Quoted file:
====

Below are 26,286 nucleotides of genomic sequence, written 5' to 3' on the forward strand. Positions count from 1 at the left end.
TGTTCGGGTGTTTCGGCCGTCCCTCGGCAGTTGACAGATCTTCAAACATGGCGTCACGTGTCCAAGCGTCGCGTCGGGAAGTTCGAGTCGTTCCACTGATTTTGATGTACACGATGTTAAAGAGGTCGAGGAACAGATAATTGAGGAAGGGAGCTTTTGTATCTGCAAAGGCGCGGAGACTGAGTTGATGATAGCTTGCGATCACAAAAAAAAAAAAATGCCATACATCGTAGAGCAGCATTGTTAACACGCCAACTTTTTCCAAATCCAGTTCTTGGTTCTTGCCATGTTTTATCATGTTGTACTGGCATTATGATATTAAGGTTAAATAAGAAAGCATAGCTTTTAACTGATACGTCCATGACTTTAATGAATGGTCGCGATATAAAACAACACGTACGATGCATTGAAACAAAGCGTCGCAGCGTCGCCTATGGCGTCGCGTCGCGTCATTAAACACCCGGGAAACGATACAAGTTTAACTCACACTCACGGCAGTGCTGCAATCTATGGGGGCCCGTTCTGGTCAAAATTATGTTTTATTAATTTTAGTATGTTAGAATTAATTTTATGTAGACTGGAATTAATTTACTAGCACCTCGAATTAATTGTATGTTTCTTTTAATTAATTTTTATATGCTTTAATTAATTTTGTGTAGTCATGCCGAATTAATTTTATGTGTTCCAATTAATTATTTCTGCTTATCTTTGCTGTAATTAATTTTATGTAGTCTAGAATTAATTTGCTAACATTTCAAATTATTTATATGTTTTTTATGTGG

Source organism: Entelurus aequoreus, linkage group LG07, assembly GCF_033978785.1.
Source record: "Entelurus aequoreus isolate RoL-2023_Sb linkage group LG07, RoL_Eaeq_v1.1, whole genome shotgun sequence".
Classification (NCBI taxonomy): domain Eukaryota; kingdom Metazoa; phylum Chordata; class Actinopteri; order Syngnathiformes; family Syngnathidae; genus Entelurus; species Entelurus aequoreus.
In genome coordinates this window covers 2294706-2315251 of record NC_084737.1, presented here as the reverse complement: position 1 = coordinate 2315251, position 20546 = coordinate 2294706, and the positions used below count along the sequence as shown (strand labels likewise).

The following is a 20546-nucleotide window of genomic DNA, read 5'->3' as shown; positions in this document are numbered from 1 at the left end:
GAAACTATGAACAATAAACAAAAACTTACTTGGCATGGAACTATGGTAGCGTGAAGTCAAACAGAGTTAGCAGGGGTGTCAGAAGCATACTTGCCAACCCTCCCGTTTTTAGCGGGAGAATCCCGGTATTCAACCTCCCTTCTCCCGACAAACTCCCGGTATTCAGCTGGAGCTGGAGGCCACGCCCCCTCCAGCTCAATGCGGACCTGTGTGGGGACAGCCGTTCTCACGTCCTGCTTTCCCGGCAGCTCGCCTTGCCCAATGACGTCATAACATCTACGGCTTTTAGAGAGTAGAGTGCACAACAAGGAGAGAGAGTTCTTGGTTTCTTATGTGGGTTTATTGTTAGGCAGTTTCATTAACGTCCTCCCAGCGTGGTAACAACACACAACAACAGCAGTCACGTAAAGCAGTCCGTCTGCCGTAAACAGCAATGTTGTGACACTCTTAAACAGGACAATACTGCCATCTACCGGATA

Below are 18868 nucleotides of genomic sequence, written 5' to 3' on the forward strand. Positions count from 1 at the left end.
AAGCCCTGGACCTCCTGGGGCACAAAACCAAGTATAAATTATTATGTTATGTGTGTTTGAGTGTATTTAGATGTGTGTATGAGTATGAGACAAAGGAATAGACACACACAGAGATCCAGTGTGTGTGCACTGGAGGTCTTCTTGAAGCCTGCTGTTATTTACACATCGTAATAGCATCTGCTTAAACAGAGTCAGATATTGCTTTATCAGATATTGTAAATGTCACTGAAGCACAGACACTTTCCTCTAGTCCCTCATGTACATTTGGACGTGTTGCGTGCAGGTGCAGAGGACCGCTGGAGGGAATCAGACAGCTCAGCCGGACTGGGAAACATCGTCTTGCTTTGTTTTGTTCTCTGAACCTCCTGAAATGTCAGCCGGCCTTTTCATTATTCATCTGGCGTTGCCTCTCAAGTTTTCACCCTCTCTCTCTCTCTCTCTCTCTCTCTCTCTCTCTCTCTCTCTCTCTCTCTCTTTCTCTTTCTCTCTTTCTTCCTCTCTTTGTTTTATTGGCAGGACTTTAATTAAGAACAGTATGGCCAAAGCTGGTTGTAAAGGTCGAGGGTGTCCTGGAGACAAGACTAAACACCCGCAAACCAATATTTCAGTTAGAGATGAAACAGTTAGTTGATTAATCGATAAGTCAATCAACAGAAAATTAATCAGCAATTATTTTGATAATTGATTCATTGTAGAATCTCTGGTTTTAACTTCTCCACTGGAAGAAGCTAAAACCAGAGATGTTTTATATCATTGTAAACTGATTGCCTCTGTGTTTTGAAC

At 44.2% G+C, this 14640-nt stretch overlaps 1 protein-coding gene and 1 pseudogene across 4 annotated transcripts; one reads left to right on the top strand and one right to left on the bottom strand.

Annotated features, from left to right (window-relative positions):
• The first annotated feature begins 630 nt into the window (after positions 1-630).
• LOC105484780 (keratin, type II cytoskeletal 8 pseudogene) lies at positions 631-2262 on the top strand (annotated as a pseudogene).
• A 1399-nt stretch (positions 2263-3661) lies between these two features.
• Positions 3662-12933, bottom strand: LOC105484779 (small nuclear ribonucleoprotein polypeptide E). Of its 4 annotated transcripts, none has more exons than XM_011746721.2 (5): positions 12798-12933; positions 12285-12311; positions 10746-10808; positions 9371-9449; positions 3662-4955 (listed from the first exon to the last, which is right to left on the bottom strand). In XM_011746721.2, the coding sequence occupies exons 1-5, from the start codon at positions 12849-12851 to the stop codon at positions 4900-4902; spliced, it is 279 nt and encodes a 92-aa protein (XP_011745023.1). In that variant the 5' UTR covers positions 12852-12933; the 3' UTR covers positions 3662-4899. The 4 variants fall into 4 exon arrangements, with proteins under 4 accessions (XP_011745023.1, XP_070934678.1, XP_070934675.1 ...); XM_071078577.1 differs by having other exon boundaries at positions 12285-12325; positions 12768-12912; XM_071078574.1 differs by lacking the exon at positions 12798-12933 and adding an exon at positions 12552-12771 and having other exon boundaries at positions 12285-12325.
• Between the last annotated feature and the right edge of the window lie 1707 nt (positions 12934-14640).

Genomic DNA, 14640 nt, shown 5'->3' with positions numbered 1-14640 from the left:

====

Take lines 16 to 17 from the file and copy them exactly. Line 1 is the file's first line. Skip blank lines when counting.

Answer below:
• Positions 3662-12933, bottom strand: LOC105484779 (small nuclear ribonucleoprotein polypeptide E). Of its 4 annotated transcripts, none has more exons than XM_011746721.2 (5): positions 12798-12933; positions 12285-12311; positions 10746-10808; positions 9371-9449; positions 3662-4955 (listed from the first exon to the last, which is right to left on the bottom strand). In XM_011746721.2, the coding sequence occupies exons 1-5, from the start codon at positions 12849-12851 to the stop codon at positions 4900-4902; spliced, it is 279 nt and encodes a 92-aa protein (XP_011745023.1). In that variant the 5' UTR covers positions 12852-12933; the 3' UTR covers positions 3662-4899. The 4 variants fall into 4 exon arrangements, with proteins under 4 accessions (XP_011745023.1, XP_070934678.1, XP_070934675.1 ...); XM_071078577.1 differs by having other exon boundaries at positions 12285-12325; positions 12768-12912; XM_071078574.1 differs by lacking the exon at positions 12798-12933 and adding an exon at positions 12552-12771 and having other exon boundaries at positions 12285-12325.
• Between the last annotated feature and the right edge of the window lie 1707 nt (positions 12934-14640).